TriCaster Metering

Analog and digital are metered differently but TriCaster, incorporating a hybrid analog and digital audio mixer, had to conform to one manner of display for this information. Most hybrid audio mixers available on the market at the time of design represented digital audio levels using analog metering. Armed with this information, actual levels - analog and digital - were designed, tested, and reviewed in-depth by experts both in-house and representative of major US broadcast networks. Today’s audio mixer user interface benefits not only from this research and testing but subsequent industry feedback which has been integrated in the form of minor enhancements, but has been overall positive and indicative of TriCaster incorporating the correct interface.

TriCaster is a hybrid analog/digital device; its VU meters follow an analog scale, so it can be confusing, especially if moving from an older model TriCaster where only 6 dB of headroom was available (such as the TriCaster Studio). The first key thing to be sure of is that the terms being used are consistent. Crucial to understand is that “dB” is a measure of the difference between two levels, not an absolute sound level. To be technical, it’s a logarithmic-scaled ratio between levels, but the point is that a reference level is needed which the dB measurement compares with the one being measured. “dBu” and “dBV,” on the other hand, are absolute expressions of signal voltage.

Analog vs. Digital

In the analog audio world, the professional standard for audio levels is measured relative to 0 dBu, which is a 0.775Vrms signal, and the unity level (nominal or alignment signal level) is defined as +4 dBu (1.23Vrms). Altogether this standard is often referred to by the “+4dBu” moniker, as opposed to the consumer-oriented “-10dBV” standard which references 0 dBV (1.0Vrms).

The TriCaster rightly displays its audio levels in this fashion, relative to +4dBu. Thus, 0 dB (“unity”) on the VU meters is equivalent to +4 dBu, +20 dB is equivalent to +24 dBu, etc. This corresponds to the way that professional analog audio mixers display decibel levels.

Digital audio signals differ from analog in two significant ways: there is no physical "voltage" to measure and the signal exists within a numerically-defined amplitude range. The overwhelming majority of systems use “dBFS” to represent the signal where the reference, 0 dBFS, is the maximum defined level (“Full Scale”). So then typical implementation, such as within SDI, places the reference point at the maximum level allowable in the digital signal and thus all signal values are represented as negative decibel numbers.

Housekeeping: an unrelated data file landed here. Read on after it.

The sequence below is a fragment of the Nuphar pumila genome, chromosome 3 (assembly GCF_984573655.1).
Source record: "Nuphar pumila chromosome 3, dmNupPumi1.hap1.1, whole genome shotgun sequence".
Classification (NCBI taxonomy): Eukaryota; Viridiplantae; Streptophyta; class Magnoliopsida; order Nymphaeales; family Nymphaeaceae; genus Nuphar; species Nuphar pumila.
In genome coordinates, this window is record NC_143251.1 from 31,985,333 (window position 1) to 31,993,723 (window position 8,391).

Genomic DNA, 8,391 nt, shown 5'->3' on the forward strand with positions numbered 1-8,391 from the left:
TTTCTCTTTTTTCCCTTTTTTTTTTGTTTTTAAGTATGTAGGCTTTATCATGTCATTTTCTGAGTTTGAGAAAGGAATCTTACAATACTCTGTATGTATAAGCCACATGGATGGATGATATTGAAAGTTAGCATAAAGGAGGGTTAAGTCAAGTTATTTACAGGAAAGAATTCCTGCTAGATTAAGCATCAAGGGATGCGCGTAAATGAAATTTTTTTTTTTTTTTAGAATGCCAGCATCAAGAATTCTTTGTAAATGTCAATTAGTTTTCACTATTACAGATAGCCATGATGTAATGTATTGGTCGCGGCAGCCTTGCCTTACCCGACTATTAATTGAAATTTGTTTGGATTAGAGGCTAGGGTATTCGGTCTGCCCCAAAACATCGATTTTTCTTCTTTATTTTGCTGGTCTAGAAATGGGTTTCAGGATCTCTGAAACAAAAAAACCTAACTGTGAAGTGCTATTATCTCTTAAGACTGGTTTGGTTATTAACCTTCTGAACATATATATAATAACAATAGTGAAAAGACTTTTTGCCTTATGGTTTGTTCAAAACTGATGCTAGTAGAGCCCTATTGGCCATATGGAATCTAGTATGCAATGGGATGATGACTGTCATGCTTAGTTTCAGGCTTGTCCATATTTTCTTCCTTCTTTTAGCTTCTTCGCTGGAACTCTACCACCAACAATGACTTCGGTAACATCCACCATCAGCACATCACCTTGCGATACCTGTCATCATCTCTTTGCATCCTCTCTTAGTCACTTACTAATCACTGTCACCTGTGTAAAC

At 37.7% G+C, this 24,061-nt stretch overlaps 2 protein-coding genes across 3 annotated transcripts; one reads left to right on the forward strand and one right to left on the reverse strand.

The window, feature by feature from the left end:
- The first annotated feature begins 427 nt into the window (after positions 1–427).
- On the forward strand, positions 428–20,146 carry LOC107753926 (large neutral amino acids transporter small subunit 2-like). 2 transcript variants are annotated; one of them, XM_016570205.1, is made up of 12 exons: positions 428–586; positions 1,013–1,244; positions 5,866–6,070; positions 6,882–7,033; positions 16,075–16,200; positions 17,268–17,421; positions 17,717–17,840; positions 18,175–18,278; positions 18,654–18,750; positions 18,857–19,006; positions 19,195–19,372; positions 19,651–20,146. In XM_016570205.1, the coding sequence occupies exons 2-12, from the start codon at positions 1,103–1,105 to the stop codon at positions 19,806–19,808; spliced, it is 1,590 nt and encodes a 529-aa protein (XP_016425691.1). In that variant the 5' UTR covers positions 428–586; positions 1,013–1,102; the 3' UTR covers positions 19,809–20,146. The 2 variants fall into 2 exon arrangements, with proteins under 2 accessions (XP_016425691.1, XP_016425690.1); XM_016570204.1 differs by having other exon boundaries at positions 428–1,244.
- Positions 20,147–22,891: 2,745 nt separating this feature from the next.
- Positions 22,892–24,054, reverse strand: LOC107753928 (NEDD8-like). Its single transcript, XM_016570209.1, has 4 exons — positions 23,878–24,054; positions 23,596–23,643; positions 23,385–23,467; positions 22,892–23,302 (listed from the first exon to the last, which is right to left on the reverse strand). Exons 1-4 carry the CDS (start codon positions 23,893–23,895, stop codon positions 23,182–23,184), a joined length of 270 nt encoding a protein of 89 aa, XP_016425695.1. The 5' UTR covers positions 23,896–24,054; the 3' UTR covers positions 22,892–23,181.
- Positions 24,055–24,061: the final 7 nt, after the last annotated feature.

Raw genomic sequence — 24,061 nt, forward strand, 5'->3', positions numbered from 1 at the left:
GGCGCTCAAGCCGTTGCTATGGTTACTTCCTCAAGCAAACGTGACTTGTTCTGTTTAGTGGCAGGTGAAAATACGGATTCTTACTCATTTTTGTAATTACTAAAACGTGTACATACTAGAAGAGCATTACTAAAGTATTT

The key question is how to relate an analog audio level, defined relative to a specific real-world voltage and set against a defined nominal signal level, to a digital one, defined based on the theoretical maximum quantification. Conveniently, the SMPTE RP155 standard specifies how this is to be done. It indicates +20 dB of headroom above the +4dBU (1.23V RMS) unity level, making the maximum value +24 dBu or, conversely, the unity level -20 dBFS.

Figure 1: Typical VU Meter

In other words, what this means is that a 0 dB unity level on the TriCaster audio mixer (+4 dBu) corresponds to an SDI signal level of -20 dBFS. Likewise, a +20 dB level on the TriCaster audio mixer corresponds to an SDI audio level of 0 dBFS.

Implications for Operators

This combination of analog and digital metering display creates two important considerations users must be cognizant of. First is that a digital output, although displayed on a meter which nominally implies a voltage, is not a physical voltage. This means that a downstream device employed to convert the digital signal to analog, if necessary, must conform to the same professional analog (+4dBu) standard as the TriCaster. Equipment conforming to the -10dBV standard will convert the signal to a lower level, and to an engineer watching the TriCaster metering this may seem almost 12 dB lower than it should be.

The second consideration is the meter bar color. Users moving from previous TriCasters or other mixing equipment may be conditioned to expect red will indicate signal clipping, as in the pink area in the diagram shown in Fig. 1. However, the red indicator begins at 0 dB, which in fact allows another 20 dB of headroom. Operators attempting to avoid this range will invariably introduce a 15 – 20 dB manual attenuation. On modern TriCasters, nominal audio levels that occasionally rise into the 'red' range (TriCaster Standard Edition) are not problematic provided peaks do reach the top of the meter. Information regarding compression and limiting to insure clipping does not occur can be found in the User Guide.

Figure 2: TriCaster Pro Line

In TriCaster Advanced Edition, metering has been re-designed to make things clearer and reduce concerns or quality issues rising from lack of familiarity. VU meter gradient colors have been adjusted to make it easier to discern ‘safe’ levels. The color red is reserved for clipping, indicated by flashing the channel label.

Figure 3: TriCaster Advanced Edition

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